In this paper, we study forward secret encrypted RAMs (FS eRAMs) which enable clients to outsource the storage of an n-entry array to a server. In the case of a catastrophic attack where both client and server storage are compromised, FS eRAMs guarantee that the adversary may not recover any array entries that were deleted or overwritten prior to the attack. A simple folklore FS eRAM construction with $O(log n)$ overhead has been known for at least two decades. Unfortunately, no progress has been made since then. We show the lack of progress is fundamental by presenting an $Omega(log n)$ lower bound for FS eRAMs proving that the folklore solution is optimal. To do this, we introduce the symbolic model for proving cryptographic data structures lower bounds that may be of independent interest.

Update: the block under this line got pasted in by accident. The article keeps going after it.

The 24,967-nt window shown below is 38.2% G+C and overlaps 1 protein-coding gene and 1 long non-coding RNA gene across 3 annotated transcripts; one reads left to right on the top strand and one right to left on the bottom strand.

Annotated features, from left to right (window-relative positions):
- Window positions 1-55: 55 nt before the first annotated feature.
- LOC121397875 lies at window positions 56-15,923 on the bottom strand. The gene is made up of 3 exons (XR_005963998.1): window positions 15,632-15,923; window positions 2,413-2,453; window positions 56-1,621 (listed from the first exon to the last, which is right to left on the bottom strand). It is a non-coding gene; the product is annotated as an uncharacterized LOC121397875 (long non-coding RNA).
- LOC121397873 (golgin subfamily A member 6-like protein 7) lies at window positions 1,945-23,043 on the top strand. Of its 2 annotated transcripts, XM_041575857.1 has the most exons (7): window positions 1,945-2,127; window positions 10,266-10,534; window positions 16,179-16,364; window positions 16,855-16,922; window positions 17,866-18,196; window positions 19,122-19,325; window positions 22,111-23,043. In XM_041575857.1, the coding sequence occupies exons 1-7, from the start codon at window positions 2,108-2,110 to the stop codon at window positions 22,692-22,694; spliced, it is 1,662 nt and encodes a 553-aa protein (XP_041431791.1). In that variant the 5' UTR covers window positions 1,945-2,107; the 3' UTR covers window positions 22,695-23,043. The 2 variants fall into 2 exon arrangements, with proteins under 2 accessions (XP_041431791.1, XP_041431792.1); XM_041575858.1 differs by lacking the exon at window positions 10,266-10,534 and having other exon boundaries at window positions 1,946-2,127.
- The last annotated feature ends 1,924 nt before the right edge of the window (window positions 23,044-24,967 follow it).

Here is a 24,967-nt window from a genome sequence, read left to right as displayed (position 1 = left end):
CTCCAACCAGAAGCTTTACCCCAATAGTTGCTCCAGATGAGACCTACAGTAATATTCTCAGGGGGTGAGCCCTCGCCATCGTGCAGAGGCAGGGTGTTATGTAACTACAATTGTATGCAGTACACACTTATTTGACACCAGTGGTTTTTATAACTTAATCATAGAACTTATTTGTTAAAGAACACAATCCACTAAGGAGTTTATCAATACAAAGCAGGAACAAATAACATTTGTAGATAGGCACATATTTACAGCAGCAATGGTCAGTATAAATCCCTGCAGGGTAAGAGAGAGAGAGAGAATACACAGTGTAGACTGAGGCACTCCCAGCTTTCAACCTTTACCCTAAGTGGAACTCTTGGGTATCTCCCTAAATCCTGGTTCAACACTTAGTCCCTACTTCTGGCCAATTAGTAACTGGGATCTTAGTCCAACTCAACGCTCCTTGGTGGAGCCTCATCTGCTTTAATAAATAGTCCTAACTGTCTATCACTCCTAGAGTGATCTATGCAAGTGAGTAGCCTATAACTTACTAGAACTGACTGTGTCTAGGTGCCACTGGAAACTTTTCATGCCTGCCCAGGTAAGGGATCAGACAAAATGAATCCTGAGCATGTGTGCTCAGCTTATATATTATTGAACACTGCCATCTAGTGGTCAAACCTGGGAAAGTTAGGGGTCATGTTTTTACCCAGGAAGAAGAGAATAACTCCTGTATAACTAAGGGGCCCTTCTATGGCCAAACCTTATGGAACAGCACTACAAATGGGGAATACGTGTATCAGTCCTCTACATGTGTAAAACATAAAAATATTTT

Given this limitation, we investigate applications where forward secrecy may be obtained without the additional $O(log n)$ overhead. We show this is possible for oblivious RAMs, memory checkers, and multicast encryption by incorporating the ideas of the folklore FS eRAM solution into carefully chosen constructions of the corresponding primitives.